“Did you just compare . . . pickle . . . oh my God, sandwiches,” Audrey said, lifting a hand to her forehead.
Claire’s head dropped forward, her chin resting on her chest, and Naomi winced. Perhaps she could have phrased it slightly differently . . . sticking his noodle in the wrong casserole? Cucumber into multiple salads?
But Claire Hayes surprised her. Her shoulders were shaking, not with tears but with silent amusement. Then she tossed her head back and looked at the sky, letting out an audible laugh.
“I hate to be the one to tell you this,” Audrey told Claire, “but I don’t think he’s up there.”
Now it was Naomi’s turn to let out a surprised laugh as she realized she’d underestimated the brunette. She may look like a lanky Hepburn, but this Audrey had an edge beneath the sweet, doe-eyed appearance.
“Shouldn’t we be at the funeral?” Claire asked. Probably more to herself, but Naomi answered anyway.
“Nah. I mostly showed up to tell God not to allow that one through the pearly gates, and as Audrey pointed out, I think He probably already figured that one out.”
“I never thought I’d be here,” Claire said tiredly, lifting her fingers to her temples and rubbing absently.
“You mean sitting on a park bench with your husband’s mistresses while his funeral goes down just a couple blocks over?” Naomi asked.
Claire laughed. “Yes. That. I just keep thinking I know I should be sad, but instead all I can think about is how stupid I was, and that’s before I knew there were two of you. How did I not see it?”
“We were just as stupid,” Audrey said, setting a hand on
Claire’s arm. “He was my boyfriend for a year. I just thought he traveled a lot.”
“Three months,” Naomi said, pointing at herself. “He told me most of his business dealings were in Hong Kong and that he had to work most nights. I totally bought it.”
They all fell silent, lost in their own memories of the man, and Naomi was struck that despite the fact that this was perhaps one of the weirdest meetings in the history of female encounters, it didn’t feel as odd as it should. Far from resenting the other women, she felt almost comforted by their presence. Claire’s and Audrey’s very existence was proof that Naomi wasn’t the only clueless one. That she wasn’t alone in being a victim of a heartless man’s games.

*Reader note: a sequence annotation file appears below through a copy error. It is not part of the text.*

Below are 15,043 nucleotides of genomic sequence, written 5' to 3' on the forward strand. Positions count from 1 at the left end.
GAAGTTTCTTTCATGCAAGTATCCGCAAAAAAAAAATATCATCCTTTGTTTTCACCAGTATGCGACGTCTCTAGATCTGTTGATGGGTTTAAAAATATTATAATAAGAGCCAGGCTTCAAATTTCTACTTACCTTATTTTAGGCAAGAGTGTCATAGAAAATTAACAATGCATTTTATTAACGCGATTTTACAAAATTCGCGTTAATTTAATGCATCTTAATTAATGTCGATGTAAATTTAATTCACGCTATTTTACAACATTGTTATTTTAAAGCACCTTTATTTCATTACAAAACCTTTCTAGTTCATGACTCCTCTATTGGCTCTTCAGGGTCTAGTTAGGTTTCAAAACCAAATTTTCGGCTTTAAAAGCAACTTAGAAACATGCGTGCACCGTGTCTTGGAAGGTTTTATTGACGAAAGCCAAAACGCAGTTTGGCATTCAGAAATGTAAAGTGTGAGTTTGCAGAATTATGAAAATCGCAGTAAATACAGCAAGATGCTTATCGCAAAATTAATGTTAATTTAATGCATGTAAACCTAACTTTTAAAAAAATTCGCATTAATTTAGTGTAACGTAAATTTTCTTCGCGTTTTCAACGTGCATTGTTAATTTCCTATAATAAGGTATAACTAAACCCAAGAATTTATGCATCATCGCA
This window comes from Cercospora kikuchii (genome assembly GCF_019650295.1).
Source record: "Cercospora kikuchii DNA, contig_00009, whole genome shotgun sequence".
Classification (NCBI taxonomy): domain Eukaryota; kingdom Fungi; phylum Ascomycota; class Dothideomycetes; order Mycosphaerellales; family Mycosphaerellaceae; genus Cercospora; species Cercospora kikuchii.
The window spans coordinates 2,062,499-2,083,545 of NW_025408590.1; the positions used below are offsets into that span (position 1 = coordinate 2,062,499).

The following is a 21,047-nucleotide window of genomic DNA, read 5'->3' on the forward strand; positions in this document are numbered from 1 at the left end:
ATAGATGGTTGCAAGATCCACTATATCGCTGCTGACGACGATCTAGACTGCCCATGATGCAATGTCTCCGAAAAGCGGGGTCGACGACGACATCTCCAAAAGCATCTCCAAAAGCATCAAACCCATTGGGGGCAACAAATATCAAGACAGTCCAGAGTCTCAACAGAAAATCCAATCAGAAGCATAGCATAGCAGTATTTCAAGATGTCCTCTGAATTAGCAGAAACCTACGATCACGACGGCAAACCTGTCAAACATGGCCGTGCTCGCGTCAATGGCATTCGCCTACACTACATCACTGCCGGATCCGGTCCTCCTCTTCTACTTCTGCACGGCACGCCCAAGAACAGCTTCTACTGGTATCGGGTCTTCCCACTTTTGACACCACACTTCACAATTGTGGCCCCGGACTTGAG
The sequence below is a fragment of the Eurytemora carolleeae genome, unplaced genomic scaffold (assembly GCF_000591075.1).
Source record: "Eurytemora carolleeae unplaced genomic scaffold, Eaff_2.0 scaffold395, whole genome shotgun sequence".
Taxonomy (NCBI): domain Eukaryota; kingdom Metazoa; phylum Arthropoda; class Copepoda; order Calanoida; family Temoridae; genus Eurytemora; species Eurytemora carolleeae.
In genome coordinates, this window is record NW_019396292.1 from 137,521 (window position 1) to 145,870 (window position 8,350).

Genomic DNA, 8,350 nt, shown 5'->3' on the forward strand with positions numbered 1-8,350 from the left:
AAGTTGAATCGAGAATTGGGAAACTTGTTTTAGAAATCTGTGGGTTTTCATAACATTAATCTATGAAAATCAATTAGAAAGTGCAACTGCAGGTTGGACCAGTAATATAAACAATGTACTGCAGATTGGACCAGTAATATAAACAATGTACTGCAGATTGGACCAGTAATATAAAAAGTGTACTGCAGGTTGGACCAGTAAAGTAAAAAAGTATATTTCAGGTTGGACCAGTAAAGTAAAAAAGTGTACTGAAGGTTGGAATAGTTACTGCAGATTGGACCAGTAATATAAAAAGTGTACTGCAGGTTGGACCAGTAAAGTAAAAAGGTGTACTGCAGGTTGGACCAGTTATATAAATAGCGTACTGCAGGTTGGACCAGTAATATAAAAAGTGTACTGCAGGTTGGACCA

Who would have thought that strength in numbers applied to a dead man’s philandering?
Naomi straightened slightly and turned toward the others. “I have a confession.”
Claire lifted her eyebrows. “Worse than the fact that you were having adult sleepovers with my husband?”
“Who I didn’t know was your husband,” Naomi clarified, waving her finger at Claire. “But no, my confession is that while I’m really mad at Brayden, I’m even angrier at myself. For letting him fool me.”
Audrey nodded. “Same. I mean, it’s a little more self-loathing than anger, I guess, but . . . I just can’t stop thinking about how I didn’t see it. And if I didn’t see him being a snake, how will I ever spot another man being a snake?”
Claire looked down at her hands, running the pad of her finger along the small cuts caused by her own manicured fingers. “I’m not worried about it. After all this, I’m pretty dead set on turning into the old lonely lady with cats.”
“Nope,” Naomi said firmly. “We are not going to let him do
that to us. I’m not really a long-term relationship girl, but I do like a male companion, and I have no intention of letting Brayden sour me on . . .”
“Pickles?” Audrey suggested.
“I was going to say sex, but yeah. That, too.”